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4th Aug 2018 Junkers JU52 crashed in Switzerland

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4th Aug 2018 Junkers JU52 crashed in Switzerland

Old 7th Aug 2018, 15:26
  #141 (permalink)  
 
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At a high density altitude the relatively higher TAS would get you into a pickle more quickly in a box canyon than at lower altitudes.

At 1000ft AMSL 60kts IAS is 61kts TAS but at 10000ft AMSL it's 72kts TAS.

Would it be enough to make the difference and force a higher turn rate to avoid terrain, edging towards the stall in clean configuration?
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Old 7th Aug 2018, 15:34
  #142 (permalink)  
 
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On the site of the webcam of Mutta Rodunda (just google it) cable car station you can have a look at the possible crash site if you go back in time 2018-08-04 to 16:40 and 17:00. Below the half-moon shape snow field you see nothing at 16:40, but possibly the JU52 at 17:00. The weather looks not too bad.
I would post the pictures, but I am not allowed to do so yet (less than 10 posts)
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Old 7th Aug 2018, 15:45
  #143 (permalink)  
 
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The "not so smokey" ju-52 is to the north west side of Piz Sengas

Thanks to various pointers to this location from poster(s).

From the Streetview viewpoint at this location you get the "grass/smoke" view of Piz Segnas.

https://goo.gl/maps/i2JBbsA3PtC2




Drag the yellow man towards the point.


Drop the Yellow man's circle over the blue circle at the point.


Pan right to about 155 degrees and zoom in to get the image below


Last edited by jimjim1; 7th Aug 2018 at 16:27.
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Old 7th Aug 2018, 16:48
  #144 (permalink)  
 
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Originally Posted by Walking Bird View Post
On the site of the webcam of Mutta Rodunda (just google it) cable car station you can have a look at the possible crash site if you go back in time 2018-08-04 to 16:40 and 17:00. Below the half-moon shape snow field you see nothing at 16:40, but possibly the JU52 at 17:00. The weather looks not too bad.
I would post the pictures, but I am not allowed to do so yet (less than 10 posts)
This what you meant?


16.40:


17.00:


Closeup of object, 17.00:



Can't get the resolution any better than that.
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Old 7th Aug 2018, 17:38
  #145 (permalink)  
 
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Just to put another cat among the pigeons, Aviation Herald is now quoting "a military pilot" who says he saw the same aircraft, 10 minutes prior to the accident, make a similar left turn that "suddenly" developed into a severe roll and dive, but recovered with high power.

Make of that what you will: Crash: Ju-Air JU52 at Piz Segnas on Aug 4th 2018, impacted terrain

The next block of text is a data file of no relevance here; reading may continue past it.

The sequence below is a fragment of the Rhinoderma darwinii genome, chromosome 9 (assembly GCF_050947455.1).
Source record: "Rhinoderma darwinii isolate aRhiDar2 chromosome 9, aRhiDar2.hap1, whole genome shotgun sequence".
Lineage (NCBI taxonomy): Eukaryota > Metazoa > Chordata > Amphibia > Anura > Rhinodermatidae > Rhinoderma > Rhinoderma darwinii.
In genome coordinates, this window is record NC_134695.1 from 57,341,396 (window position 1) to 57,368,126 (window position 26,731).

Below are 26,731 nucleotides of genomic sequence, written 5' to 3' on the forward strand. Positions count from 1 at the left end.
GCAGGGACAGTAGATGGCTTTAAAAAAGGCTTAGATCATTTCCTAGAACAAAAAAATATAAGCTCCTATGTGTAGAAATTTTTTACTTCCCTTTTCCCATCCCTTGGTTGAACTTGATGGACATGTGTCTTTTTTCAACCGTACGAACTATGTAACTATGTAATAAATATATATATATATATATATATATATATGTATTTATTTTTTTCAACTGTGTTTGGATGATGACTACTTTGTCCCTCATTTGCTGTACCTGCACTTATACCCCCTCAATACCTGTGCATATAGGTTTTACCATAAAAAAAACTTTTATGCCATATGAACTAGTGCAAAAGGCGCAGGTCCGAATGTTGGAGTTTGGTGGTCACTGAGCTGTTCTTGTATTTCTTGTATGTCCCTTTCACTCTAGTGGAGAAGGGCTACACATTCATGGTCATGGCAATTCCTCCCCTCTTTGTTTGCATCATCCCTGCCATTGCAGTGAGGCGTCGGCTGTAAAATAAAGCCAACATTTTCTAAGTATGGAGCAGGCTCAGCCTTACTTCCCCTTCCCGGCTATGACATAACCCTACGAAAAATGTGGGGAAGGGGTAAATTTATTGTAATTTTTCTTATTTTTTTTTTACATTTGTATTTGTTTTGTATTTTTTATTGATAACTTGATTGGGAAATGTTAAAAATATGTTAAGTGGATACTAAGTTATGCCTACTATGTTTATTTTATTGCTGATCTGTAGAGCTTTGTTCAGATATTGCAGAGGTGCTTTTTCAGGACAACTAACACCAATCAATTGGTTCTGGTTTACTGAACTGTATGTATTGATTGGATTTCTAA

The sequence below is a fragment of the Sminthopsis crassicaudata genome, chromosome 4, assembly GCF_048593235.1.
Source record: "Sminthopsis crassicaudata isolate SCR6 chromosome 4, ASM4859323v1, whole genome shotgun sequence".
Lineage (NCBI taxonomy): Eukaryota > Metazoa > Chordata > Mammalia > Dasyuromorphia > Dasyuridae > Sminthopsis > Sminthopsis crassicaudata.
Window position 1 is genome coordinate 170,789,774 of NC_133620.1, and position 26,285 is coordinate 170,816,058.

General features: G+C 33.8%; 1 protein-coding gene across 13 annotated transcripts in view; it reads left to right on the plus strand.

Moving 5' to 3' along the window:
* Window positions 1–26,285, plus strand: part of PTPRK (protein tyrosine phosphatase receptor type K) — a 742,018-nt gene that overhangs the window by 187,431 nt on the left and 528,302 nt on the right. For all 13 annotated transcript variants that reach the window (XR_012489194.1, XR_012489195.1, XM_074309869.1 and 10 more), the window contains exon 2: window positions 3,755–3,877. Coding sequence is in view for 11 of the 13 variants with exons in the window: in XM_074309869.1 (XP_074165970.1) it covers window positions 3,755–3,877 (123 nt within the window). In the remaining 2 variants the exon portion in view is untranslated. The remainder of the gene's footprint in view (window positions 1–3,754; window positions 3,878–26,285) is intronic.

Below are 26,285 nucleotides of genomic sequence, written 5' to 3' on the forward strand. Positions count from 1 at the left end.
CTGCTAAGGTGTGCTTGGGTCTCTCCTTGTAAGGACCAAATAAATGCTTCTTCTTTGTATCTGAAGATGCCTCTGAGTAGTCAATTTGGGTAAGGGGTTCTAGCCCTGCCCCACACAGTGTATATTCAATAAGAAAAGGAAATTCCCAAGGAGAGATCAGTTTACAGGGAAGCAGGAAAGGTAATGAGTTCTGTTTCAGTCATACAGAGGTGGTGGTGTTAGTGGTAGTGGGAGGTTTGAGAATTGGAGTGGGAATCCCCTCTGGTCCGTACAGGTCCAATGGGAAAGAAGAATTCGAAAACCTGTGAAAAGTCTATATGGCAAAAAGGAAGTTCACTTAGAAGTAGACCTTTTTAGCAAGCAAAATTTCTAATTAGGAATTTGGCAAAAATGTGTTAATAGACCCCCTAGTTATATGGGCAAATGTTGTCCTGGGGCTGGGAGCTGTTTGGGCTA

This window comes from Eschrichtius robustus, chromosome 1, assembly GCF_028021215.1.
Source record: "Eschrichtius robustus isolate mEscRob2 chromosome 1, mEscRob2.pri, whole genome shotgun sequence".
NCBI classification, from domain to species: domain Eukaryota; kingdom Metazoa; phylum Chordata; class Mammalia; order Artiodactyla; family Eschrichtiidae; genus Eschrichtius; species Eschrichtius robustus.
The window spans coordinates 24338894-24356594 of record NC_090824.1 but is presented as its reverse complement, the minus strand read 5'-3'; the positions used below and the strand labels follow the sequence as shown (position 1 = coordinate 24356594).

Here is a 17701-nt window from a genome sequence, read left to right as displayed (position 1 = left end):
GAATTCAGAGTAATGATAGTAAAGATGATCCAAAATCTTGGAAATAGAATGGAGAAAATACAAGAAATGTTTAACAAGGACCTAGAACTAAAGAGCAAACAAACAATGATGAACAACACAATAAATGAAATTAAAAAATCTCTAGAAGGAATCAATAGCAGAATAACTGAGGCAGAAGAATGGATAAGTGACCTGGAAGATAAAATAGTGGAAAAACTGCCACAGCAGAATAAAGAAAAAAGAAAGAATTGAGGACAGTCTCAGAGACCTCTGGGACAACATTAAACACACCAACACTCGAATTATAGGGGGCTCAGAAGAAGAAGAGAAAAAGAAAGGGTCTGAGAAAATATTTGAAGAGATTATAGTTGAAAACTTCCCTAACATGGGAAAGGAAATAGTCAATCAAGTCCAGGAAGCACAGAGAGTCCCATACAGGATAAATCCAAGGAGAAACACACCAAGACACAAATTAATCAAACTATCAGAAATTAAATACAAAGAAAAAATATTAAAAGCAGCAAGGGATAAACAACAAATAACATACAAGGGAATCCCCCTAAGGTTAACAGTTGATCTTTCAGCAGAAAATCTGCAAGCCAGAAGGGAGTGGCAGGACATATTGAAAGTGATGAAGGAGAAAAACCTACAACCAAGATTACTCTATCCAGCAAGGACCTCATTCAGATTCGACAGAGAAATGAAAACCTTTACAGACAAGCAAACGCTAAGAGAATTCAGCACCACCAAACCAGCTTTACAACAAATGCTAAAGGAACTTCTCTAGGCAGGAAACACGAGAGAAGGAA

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Old 7th Aug 2018, 18:20
  #146 (permalink)  
 
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How about shifted COG which would cause the high pitch we see in the “smoke” photo and subsequential stall?

Could be as simple as too many people moving aft to see the view or whatever...
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Old 7th Aug 2018, 18:29
  #147 (permalink)  
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...PaxBritannica, I was about posting the same pictures (looking noth-north-east). Yes, sadly, it clearly shows where the Ju-52 ended. The 16.50 pictures shows shadow over the area so these two, at 16.40 and 17.00 are the clearest ones. With different infos so far available I agree with some other comments here, it was most probably a stall (left wing) accident. (My personal opinion!)
The distance between the mountain ridges is about 900m. In the left ridge we have the Martinsloch (round opening in the mountain). According to other info, ISA was around 17 degree over standard atmosphere. The wind (max almost 20 knots according other info) was from the north (from behind the ridge on the left side).
Now we have to options:
-1) the pilots on the way home, heading north, wanted to fly straight over the ridge (at the lowest point) , but realized that the performance was not good enough, so they were forced to turn back to the south...
or:
-2) the pilots first wanted to show the Martinsloch, flying north-north-east along the right mountainslope followed by a left turn back to the south.

- Considering the fully loaded aircraft, and high ISA +17, the TAS would be greater than at STD atmosphere resulting in a greater turning radius, and... to keep inside the valley they MAYBE had to increase the bank angle.
- At 45° bank the stall speed increase with 20% (1.4G). They most probably used max continues power. What speed? 120 knots? Or even slower (in case 2) due to terrain?
- The north wind, maybe gusting and turbulent, becoming a tailwind component during the last part of the 180 degree turn. It is not hard to imagine that they had small margins, not only scanning the instruments but also to look outside to keep clear of terrain.
I am also wondering, how is the Ju-52 accelerated stall behaviour? With max continues power, in a 30° (or 45°) bank? Probably not so nice. And how is the spiral stability, and what aileron position is required to keep a steady turn? Neutral? All factors influencing such a situation.
 
Old 7th Aug 2018, 18:41
  #148 (permalink)  
 
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Originally Posted by pattern_is_full View Post
Just to put another cat among the pigeons, Aviation Herald is now quoting "a military pilot" who says he saw the same aircraft, 10 minutes prior to the accident, make a similar left turn that "suddenly" developed into a severe roll and dive, but recovered with high power.